Information by country
Scientists in China are eligible for Newton International Fellowships, Newton Advanced Fellowships and Newton Mobility Grants which all form part of the UK’s Newton Fund.
In 2011 the Royal Society awarded the King Charles II Medal to Mr Wen Jiabao, Premier of the State Council, for his contributions to furthering scientific research in the People’s Republic of China.
In April 2012, following over two years’ discussion and planning, the Royal Society and Royal Academy of Engineering co-hosted the first in a series of three tri-lateral symposia on synthetic biology. This tri-lateral initiative, officially convened by the six Academies of Sciences and Engineering in the US, UK and China, was the first of its type; an experiment in joint-working, building on our own domestic work on synthetic biology as well as our growing interests in the governance of emerging technologies more generally. Three international symposia have now been delivered; in London (April 2011), Shanghai (November 2011) and Washington DC (June 2012) which brought together scientists, engineers and policy-makers to share experiences and inform national and international debates about synthetic biology challenges and opportunities.
In September 2013, the Royal Society and the Chinese Academy of Sciences signed a joint statement on Working Together.
In 2013 the Royal Society and Chinese Academy of Sciences held a Frontiers of Science meeting between UK and Chinese researchers in China. This is a prestigious interdisciplinary meeting for outstanding early career scientists. In November 2015 another joint Frontiers of Science meeting will be held in the UK.
In 2014 the Society organised a Commonwealth Science Conference in Bangalore in partnership with Jawaharlal Nehru Centre for Advanced Scientific Research and The Commonwealth Secretariat with the support of the Government of India and the Queen’s Diamond Jubilee Trust.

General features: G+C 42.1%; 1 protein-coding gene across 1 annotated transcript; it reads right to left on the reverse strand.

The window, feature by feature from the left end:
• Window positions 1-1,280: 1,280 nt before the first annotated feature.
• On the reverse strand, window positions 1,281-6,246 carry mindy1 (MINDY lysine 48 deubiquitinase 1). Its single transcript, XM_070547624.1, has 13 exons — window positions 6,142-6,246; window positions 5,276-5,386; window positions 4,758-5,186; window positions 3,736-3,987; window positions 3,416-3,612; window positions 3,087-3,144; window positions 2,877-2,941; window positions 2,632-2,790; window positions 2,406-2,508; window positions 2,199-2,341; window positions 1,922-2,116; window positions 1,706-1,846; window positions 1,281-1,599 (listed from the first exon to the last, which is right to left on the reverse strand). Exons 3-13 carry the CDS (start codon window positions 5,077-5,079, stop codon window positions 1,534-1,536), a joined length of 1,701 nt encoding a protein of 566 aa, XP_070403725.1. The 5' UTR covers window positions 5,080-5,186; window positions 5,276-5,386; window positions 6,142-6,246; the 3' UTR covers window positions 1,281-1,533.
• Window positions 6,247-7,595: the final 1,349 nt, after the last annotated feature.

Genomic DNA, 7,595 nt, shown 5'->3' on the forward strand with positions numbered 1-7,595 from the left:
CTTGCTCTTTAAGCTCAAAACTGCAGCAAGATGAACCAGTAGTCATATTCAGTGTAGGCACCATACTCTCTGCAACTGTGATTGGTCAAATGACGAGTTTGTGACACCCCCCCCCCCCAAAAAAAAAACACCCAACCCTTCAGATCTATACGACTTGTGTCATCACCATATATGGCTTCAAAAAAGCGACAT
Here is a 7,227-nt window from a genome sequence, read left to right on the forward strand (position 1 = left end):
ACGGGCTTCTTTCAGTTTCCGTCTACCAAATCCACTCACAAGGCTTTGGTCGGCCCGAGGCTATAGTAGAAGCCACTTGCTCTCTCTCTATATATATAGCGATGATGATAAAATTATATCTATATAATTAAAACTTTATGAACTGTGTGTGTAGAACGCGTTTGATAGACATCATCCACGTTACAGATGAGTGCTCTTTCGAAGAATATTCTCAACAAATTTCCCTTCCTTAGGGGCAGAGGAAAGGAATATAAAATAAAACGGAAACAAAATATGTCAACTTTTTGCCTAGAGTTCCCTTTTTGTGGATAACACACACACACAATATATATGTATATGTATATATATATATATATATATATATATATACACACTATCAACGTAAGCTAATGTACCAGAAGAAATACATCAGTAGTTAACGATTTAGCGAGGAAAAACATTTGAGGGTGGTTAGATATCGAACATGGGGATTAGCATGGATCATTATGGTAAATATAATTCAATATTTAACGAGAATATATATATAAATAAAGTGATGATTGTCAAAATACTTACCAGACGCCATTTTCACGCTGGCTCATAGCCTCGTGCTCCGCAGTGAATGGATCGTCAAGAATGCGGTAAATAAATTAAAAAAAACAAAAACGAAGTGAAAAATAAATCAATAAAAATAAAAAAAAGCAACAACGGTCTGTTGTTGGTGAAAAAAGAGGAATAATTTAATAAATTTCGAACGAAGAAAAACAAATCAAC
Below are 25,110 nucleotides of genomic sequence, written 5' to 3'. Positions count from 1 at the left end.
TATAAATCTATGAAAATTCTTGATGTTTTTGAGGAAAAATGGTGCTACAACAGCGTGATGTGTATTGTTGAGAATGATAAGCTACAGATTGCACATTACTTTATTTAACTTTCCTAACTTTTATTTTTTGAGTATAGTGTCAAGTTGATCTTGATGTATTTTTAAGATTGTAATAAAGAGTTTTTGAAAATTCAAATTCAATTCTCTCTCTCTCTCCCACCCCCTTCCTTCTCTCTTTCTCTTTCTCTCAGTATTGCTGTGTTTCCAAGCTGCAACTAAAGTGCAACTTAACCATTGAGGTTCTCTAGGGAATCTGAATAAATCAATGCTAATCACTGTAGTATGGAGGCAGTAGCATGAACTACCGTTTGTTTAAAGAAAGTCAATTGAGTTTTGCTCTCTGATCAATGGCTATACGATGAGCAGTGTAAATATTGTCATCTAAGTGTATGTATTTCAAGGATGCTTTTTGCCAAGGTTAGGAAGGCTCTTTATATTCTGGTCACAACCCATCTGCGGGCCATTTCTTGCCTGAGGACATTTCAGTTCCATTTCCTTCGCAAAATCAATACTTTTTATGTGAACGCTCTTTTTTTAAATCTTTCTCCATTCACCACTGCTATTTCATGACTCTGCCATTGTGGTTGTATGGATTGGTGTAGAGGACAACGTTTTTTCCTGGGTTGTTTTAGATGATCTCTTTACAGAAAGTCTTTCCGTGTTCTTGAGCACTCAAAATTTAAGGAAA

In 2014 the Royal Society also held a Frontiers of Science meeting in India in partnership with the Department of Science and Technology in the Ministry of Science and Technology, Government of India.
In 2014 the Society published a country study of Indonesia as part of our study of Islamic-World Science and Innovation.
We collaborate with the Science Council of Japan on scientific advice for G7 heads of government. In June 2015, the Society worked with the other G7 science academies on three statements that were sent to heads of government in advance of the G7 summit in Germany on: antibiotics, tropical diseases, and the future of the world’s oceans.
The Society also provides the JSPS Postdoctoral Fellowship for early-career scientists in the UK who want to conduct research in Japan.
We support the Science and Technology in Science forum (STS forum) which is held in Kyoto each year.
Scientists in Malaysia are eligible for Newton International Fellowships, Newton Advanced Fellowships and Newton Mobility Grants which all form part of the UK’s Newton Fund.
In 2011 the Society published a country study of Malaysia as part of our study of Islamic-World Science and Innovation.
The Royal Society funded the South East Asia Rainforest Research Programme (SEARRP), from 1995-2014, a multi-disciplinary programme involving collaborative research projects by leading British, European and Malaysian scientists. A delegation from the Royal Society visited SEARRP in March 2015 as part of the celebrations for the programme to transition to an independent partnership.
In 2013 the Royal Society helped to facilitate a collaboration between UK and North Korean scientists to research earthquake activity beneath the Mount Paektu volcano.
In 2014, a delegation from the Royal Society attended the International Council for Science’s General Assembly in New Zealand.
In 2014 the Society awarded the Royal Society King Charles II Medal to the President of Singapore, Tony Tan Keng Yam, for making an outstanding contribution to furthering scientific research in Singapore.
In 2014 we held a research conference in South Korea in partnership with the Institute for Basic Science (IBS), featuring a plenary lecture from Nobel Laureate Professor John O’Keefe FRS. A return conference is planned for September 2015 at Chicheley Hall, in the UK.
In 2014 Sir Paul Nurse became the first serving Royal Society President to visit South Korea.
Scientists in Thailand are eligible for Newton International Fellowships, Newton Advanced Fellowships and Newton Mobility Grants which all form part of the UK’s Newton Fund.